From an animation perspective, acting choices in key poses are, of course, great. (A few of my favorite body mechanics moments are Cleo closing the window, the “I’ve got no strings” dance in Stromboli’s side show, and Gepetto fishing in the rush of waves inside Monstoro’s belly.) The comedic value of these choices working in tandem with masterful drawings gives Jiminy weight in his movement and clarity in the key frames. There is an attitude and rhythm to this walk. Jiminy pulls over the handle of the candle holder to fasten down a page of the book. He is resourceful and handy. The cricket moves a little faster than anyone else. His leaps are perfectly arcing and weightless until he becomes anthropomorphized. Suddenly he is scrambling and humanized and weighty like everyone else. Warming his derrière by a coal snatched from the fire be narrates, "As I stood there warm. . . warming myself. . . . " (The audience tittered.) He’s entertaining. He’s believable. He’s a talking cricket.
Throughout the movie you see the multiplane camera at work. It seems to zoom into and pan through the pages of the book into the "quaint little village" and it is a beautiful effect.
The weight and beauty in these characters is really something else. Dancing, Figaro, Geppetto, Cleo, and the little wooden puppet along move the way they are supposed to. The little wooden puppet clops along on his strings, Cleo swirls around her bowl, Geppetto is light on his feet, and Cleo is a cat.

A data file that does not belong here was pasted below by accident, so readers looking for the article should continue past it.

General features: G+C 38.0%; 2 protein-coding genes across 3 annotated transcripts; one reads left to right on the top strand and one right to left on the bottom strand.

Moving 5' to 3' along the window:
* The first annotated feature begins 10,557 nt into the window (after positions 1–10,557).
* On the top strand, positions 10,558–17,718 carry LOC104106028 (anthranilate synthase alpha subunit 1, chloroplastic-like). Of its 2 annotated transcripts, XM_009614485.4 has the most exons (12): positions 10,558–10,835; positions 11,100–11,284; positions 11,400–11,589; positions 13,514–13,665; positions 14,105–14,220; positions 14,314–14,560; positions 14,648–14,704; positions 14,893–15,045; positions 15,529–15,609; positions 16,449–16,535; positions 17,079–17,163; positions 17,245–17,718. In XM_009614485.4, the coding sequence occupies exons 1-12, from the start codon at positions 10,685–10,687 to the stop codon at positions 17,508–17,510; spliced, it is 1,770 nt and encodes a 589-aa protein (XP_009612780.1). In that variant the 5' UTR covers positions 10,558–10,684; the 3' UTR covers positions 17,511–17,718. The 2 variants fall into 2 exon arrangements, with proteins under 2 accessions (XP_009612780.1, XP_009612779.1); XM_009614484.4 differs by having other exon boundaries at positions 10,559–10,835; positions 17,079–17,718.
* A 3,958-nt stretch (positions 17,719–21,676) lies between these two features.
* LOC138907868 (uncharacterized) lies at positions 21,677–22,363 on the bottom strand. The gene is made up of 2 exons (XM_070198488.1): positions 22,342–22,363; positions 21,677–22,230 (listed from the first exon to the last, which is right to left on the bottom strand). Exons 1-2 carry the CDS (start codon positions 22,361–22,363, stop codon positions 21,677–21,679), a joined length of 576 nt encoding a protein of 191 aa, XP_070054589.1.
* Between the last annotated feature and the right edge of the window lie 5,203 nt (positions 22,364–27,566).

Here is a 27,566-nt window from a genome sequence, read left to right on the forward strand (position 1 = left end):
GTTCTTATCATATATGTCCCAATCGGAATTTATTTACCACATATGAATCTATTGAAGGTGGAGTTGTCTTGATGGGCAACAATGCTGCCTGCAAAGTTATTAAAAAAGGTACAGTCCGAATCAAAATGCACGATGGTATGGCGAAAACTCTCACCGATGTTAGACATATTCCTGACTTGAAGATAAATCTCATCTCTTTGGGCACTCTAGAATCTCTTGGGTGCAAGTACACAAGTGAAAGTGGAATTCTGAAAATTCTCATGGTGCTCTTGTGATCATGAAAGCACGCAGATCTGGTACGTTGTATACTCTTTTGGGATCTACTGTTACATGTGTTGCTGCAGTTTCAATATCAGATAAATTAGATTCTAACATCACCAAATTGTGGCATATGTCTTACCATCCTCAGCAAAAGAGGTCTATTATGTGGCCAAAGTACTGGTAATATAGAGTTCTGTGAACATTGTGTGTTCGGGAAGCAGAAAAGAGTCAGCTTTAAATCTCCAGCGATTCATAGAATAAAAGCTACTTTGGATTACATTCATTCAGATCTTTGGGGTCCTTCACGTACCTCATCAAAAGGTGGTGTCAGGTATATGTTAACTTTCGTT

The film holds up perfectly. The audience responded to elements throughout. There were laughs, gasps, chuckles and a few moments of isolated commentary from some of the kids. I know I was choked up a few times. There are really funny moments throughout the film, lots of jokes. The musical numbers are wonderful. The movie has moments of terror, too. Ed Hooks, in his Acting for Animators workshop, says “don’t be afraid to scare children.” Pinocchio, though the storyline is far removed from the elements of puppet torture in original story, gets pretty scary. When Lampwick turns into a jackass his last human scream is "Mama!" before he is taken over by donkey bellows and his final transmogrification is complete. The shadow transformation by flickering lamplight is straight from a horror movie. Monstro the Whale is frightening and huge. The seagulls, fish, Monstro, and his and area of the ocean are drawn in a contrasting realistic style. The sounds associated with Montro start in low boiling rumbles and escalate into train engine sounds reminiscent of a tornado. The rushing water throws and crushes. These scenes are scary and action packed.
At the finale of the movie the audience applauded, again. Most of the conversations I heard consisted of people processing their reactions, “I would go to Pleasure Island”, “I can’t remember the last time I watched this movie” and “I’ve never seen this film, it was wonderful!”
There have been other renditions of Pinocchio. “Disney is developing a live-action version of “Pinocchio” with Peter Hedges on board to write the story loosely based on the studio’s 1940 animated movie.” [Variety, April 18, 2015, Dave McNary]
I hope Disney takes the Blue Fairy’s advice and is guided by conscience. In the mean time, go and watch the Disney original!
Pinocchio is available on DVD/Blu-ray at amazon.com and amazon UK. 'Pinocchio The Making of The Disney Epic' by J B Kaufman' is available now.